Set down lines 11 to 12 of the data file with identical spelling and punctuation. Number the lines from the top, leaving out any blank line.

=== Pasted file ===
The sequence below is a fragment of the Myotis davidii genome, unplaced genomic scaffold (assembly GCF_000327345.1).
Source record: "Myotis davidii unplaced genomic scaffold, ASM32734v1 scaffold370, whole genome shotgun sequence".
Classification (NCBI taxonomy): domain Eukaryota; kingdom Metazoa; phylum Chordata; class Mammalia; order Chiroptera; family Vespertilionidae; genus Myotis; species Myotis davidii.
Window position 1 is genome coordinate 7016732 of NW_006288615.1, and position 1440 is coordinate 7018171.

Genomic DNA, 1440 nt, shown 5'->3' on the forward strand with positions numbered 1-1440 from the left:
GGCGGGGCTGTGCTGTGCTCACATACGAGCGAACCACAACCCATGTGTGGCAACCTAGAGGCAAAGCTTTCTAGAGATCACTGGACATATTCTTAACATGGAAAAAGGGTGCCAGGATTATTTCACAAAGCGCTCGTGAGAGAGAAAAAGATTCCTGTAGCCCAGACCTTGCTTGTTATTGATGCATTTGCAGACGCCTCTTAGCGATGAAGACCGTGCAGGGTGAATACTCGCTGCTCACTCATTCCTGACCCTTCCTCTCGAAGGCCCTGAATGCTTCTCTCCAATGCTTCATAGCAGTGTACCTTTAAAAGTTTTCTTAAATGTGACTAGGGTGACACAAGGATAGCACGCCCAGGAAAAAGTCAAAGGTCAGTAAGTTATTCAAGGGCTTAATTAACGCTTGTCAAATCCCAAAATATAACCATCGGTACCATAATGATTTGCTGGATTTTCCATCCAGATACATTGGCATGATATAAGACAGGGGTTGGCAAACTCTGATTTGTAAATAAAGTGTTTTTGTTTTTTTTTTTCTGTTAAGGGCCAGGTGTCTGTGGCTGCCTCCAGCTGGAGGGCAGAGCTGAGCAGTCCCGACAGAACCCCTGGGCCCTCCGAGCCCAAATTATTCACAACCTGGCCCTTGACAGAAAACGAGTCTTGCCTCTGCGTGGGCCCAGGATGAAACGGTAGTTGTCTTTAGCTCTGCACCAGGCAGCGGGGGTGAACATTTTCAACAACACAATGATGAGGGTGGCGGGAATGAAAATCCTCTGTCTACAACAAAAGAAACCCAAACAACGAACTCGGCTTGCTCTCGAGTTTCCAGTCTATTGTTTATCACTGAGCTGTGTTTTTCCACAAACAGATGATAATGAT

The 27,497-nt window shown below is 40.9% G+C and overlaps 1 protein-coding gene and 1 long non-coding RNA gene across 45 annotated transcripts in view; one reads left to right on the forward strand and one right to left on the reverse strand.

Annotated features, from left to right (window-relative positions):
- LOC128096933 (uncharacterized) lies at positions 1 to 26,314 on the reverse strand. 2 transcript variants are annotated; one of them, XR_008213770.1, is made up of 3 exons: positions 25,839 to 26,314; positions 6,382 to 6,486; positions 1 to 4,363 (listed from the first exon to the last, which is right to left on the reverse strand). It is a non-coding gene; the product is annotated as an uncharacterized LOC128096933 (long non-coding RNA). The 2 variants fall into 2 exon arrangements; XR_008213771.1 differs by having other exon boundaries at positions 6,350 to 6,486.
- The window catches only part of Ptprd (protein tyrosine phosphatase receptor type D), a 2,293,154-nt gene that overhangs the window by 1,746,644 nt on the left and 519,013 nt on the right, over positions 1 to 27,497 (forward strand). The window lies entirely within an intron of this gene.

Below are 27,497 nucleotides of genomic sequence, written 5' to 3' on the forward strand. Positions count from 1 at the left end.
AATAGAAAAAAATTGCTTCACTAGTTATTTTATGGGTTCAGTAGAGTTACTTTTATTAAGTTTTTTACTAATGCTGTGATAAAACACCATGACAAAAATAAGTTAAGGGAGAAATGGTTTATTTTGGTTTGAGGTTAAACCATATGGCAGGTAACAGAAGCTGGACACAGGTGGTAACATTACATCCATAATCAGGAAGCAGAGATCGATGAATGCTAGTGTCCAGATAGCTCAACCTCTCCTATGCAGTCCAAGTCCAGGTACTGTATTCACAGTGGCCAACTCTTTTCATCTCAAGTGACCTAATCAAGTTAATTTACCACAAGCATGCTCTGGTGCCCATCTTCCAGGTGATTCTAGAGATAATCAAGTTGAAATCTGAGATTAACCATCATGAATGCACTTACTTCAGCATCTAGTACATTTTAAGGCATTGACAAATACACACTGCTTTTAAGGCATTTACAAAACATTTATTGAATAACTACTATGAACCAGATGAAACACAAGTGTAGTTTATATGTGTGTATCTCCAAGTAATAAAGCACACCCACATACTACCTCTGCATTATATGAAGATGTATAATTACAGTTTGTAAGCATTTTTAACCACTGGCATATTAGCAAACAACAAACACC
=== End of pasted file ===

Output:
Below are 27,497 nucleotides of genomic sequence, written 5' to 3' on the forward strand. Positions count from 1 at the left end.
AATAGAAAAAAATTGCTTCACTAGTTATTTTATGGGTTCAGTAGAGTTACTTTTATTAAGTTTTTTACTAATGCTGTGATAAAACACCATGACAAAAATAAGTTAAGGGAGAAATGGTTTATTTTGGTTTGAGGTTAAACCATATGGCAGGTAACAGAAGCTGGACACAGGTGGTAACATTACATCCATAATCAGGAAGCAGAGATCGATGAATGCTAGTGTCCAGATAGCTCAACCTCTCCTATGCAGTCCAAGTCCAGGTACTGTATTCACAGTGGCCAACTCTTTTCATCTCAAGTGACCTAATCAAGTTAATTTACCACAAGCATGCTCTGGTGCCCATCTTCCAGGTGATTCTAGAGATAATCAAGTTGAAATCTGAGATTAACCATCATGAATGCACTTACTTCAGCATCTAGTACATTTTAAGGCATTGACAAATACACACTGCTTTTAAGGCATTTACAAAACATTTATTGAATAACTACTATGAACCAGATGAAACACAAGTGTAGTTTATATGTGTGTATCTCCAAGTAATAAAGCACACCCACATACTACCTCTGCATTATATGAAGATGTATAATTACAGTTTGTAAGCATTTTTAACCACTGGCATATTAGCAAACAACAAACACC